INDEPENDENCE, Mo. – The Missouri Mavericks announced today that Willie O’Ree, the first black player to play in a National Hockey League Game, will headline the list of VIPs in attendance when they honor the 75th anniversary of the Kansas City Monarchs’ 1942 Negro League World Series championship. Also scheduled to attend are former Kansas City Royals John Mayberry and Frank White.
“Willie O’Ree, like many of the men who played baseball in the Negro Leagues, was a pioneer in his sport. His efforts provided a pathway and inspiration for generations of kids who wanted to play professional hockey,” said Mavericks general manager Brent Thiessen. “ We could not be more excited to have Willie, along with Frank White and John Mayberry, join us for ‘Salute Weekend.’”
O’Ree, 81, broke the NHL’s color barrier on January 18, 1958 when he suited up for the Boston Bruins in Montreal against the Canadiens. He went on to play 45 games for the Bruins and recorded 14 NHL points (4g, 10a) in his career. Including his time in the NHL, O’Ree played 21 seasons of professional hockey, a majority of it spent in the Western Hockey League with the Los Angeles Blades and San Diego Gulls. He led the WHL in points twice, scored thirty goals or more four times and eventually had his number retired by San Diego.
After his playing career concluded, O’Ree worked for the NHL as its director of youth development for the diversity task force. His accolades as a player and his work in bringing hockey to a more diverse audience helped O’Ree win the Lester Patrick Award, given to individuals for exceptional contributions to hockey in the United States, in 2003 and the Order of Canada, the highest civilian award for a Canadian citizen, in 2008. O’Ree was also inducted into his hometown New Brunswick Sports Hall of Fame in 1984.
Fellow “Salute Weekend” VIPs John Mayberry and Frank White were successful and popular players during their Kansas City Royals tenures. Mayberry spent six seasons, from 1972-77, as the Royals’ first baseman. He enjoyed a career year in 1975 when he lead the Royals with 34 home runs, a total that remained as a club record at the time of his retirement in 1982. He also set high-water marks for his career in hits (161), doubles (38) and RBIs (106) during the ’75 season. Mayberry also hit the final home run in the history of the Royals’ Municipal Stadium on September 29, 1972.
White played his entire career with the Royals from 1973 to 1990. He built an impressive resume with Kansas City that includes a World Series title in 1985, an American League Championship Series MVP in 1980, eight Gold Glove awards, five All-Star Game appearances and having his number 20 retired by the Royals along with being inducted into the team’s Hall of Fame.
Following his retirement from playing, White went on to serve as a first base coach for the Royals and Boston Red Sox, managed the minor league Wichita Wranglers, worked as a color commentator on Royals television broadcasts, served on the coaching staff of the Kansas City T-Bones and was elected to the Jackson County Legislature in 2014.
O’Ree, Mayberry and White are scheduled to attend the Mavericks game on February 18 when the Mavs and the Negro Leagues Baseball Museum team up to honor the 75th anniversary of the 1942 Kansas City Monarchs Negro League World Series championship. All three will be a part of the pregame VIP meet-and-greet at Silverstein Eye Centers Arena. Admission to the meet-and-greet is available for purchase through the Mavericks’ “Salute Weekend” VIP ticket package. Anyone who already has a ticket to the game, including season ticket holders, can add the VIP experience for $30.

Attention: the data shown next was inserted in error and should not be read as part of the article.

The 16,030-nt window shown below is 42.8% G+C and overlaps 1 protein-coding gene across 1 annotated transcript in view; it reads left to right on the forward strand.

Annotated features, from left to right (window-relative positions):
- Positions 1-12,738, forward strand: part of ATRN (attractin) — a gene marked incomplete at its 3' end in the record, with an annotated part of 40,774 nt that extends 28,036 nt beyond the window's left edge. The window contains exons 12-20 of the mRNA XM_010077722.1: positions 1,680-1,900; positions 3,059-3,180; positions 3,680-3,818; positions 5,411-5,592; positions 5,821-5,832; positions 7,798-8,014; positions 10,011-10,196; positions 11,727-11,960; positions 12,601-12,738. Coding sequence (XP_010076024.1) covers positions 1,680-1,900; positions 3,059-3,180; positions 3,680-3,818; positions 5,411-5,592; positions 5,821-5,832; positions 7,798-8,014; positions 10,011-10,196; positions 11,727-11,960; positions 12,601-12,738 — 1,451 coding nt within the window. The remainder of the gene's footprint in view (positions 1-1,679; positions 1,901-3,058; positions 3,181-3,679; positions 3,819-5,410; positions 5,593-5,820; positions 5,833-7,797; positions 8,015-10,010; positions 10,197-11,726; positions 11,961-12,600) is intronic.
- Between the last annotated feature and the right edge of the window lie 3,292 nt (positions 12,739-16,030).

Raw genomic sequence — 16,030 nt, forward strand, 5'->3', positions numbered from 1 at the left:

That night the Mavericks will wear specialty jerseys modeled after the 1942 Monarchs’ uniforms. The jerseys will be auctioned off live after the game with proceeds benefitting the Negro Leagues Baseball Museum.
Each of the three VIP guests are also scheduled to attend a private reception at the Negro Leagues Baseball Museum on Friday, February 17.
About the Missouri Mavericks: The Mavericks are members of the Mountain Division of the Western Conference of the ECHL—the Premier ‘AA’ Hockey League in North America. Founded in 2009, the Mavericks are entering their eighth season in team history at Silverstein Eye Centers Arena. The Mavericks are the defending Brabham Cup winners after posting a league-leading record of 52-15-5 during the 2015-16 ECHL season, and have been honored with multiple community and league awards including the Harry S. Truman Special Community Service Recognition Award, the Bud Poile Governors’ Cup (CHL), and the CHL Franchise of the Year Award for four consecutive seasons.
About the Negro Leagues Baseball Museum: Through the inspiration of Horace M. Peterson III (1945-1992), founder of the Black Archives of Mid-America, a group of local historians, business leaders, and former baseball players came together to create the Negro Leagues Baseball Museum in the early 1990s. It functioned out of a small, one room office in the Lincoln Building, which is located in the Historic 18th & Vine Jazz District of Kansas City, MO. It quickly incorporated, built a board of directors and staffing, and created a licensing program to support operations.
The museum’s permanent home uses 10,000 square feet of the new space. Also designed by ESA Design, the new exhibit features multi-media computer stations, several film exhibits, hundreds of photographs, Field of 12 bronze sculptures and a growing collection of baseball artifacts. The museum raised over $2 million dollars to complete design and construction of this space. It has also welcomed several thousand visitors and dignitaries since, including Presidents Bill Clinton and George W. Bush, General (Ret.) Colin Powell, Jesse Jackson, Maya Angelou, Judith Jamison, Mike Dukakis, Walter Cronkite, Kareem Abdul-Jabbar, Barry Bonds, Tony Larussa, Isaac Hayes, Ossie Davis, Sinbad, and many, many others.